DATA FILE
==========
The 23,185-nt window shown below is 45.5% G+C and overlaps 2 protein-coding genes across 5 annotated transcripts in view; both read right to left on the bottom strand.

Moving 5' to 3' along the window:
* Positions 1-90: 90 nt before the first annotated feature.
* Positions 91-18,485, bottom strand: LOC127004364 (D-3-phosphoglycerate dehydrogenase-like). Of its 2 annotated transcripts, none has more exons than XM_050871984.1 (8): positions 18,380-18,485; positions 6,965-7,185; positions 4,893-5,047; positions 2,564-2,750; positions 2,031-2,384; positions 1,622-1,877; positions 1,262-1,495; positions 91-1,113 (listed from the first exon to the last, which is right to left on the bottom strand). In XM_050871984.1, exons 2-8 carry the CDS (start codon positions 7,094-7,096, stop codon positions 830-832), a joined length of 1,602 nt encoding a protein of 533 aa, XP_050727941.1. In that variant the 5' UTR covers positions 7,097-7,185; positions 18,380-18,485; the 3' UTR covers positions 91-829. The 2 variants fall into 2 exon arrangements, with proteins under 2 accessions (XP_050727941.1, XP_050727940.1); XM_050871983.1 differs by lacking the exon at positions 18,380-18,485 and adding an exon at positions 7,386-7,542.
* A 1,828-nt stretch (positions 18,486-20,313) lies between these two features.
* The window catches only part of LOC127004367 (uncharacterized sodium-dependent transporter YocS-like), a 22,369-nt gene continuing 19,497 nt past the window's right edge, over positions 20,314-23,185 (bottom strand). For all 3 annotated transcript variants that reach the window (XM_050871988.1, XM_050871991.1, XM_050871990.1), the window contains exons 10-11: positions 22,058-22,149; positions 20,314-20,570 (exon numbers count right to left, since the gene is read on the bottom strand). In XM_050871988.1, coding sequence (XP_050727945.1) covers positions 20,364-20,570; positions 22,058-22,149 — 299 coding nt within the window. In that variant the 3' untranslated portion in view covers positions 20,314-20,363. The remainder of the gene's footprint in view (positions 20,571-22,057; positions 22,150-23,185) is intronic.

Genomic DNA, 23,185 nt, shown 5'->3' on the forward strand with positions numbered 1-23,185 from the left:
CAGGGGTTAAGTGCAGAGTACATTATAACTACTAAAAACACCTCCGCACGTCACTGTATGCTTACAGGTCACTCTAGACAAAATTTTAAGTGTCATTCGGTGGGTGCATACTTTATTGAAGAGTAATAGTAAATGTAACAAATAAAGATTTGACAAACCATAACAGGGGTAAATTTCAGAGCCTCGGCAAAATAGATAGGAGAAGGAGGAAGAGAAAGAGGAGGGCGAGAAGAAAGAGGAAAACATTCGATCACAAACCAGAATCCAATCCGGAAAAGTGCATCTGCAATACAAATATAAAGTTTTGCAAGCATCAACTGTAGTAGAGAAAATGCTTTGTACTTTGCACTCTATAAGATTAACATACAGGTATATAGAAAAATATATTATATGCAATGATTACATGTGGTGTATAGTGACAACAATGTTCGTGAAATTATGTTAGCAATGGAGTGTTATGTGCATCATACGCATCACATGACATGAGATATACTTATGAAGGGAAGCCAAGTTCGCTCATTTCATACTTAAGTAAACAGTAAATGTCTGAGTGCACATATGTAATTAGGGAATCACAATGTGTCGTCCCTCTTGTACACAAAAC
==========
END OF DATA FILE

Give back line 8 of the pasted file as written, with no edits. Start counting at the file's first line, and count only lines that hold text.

CAGGGGTTAAGTGCAGAGTACATTATAACTACTAAAAACACCTCCGCACGTCACTGTATGCTTACAGGTCACTCTAGACAAAATTTTAAGTGTCATTCGGTGGGTGCATACTTTATTGAAGAGTAATAGTAAATGTAACAAATAAAGATTTGACAAACCATAACAGGGGTAAATTTCAGAGCCTCGGCAAAATAGATAGGAGAAGGAGGAAGAGAAAGAGGAGGGCGAGAAGAAAGAGGAAAACATTCGATCACAAACCAGAATCCAATCCGGAAAAGTGCATCTGCAATACAAATATAAAGTTTTGCAAGCATCAACTGTAGTAGAGAAAATGCTTTGTACTTTGCACTCTATAAGATTAACATACAGGTATATAGAAAAATATATTATATGCAATGATTACATGTGGTGTATAGTGACAACAATGTTCGTGAAATTATGTTAGCAATGGAGTGTTATGTGCATCATACGCATCACATGACATGAGATATACTTATGAAGGGAAGCCAAGTTCGCTCATTTCATACTTAAGTAAACAGTAAATGTCTGAGTGCACATATGTAATTAGGGAATCACAATGTGTCGTCCCTCTTGTACACAAAAC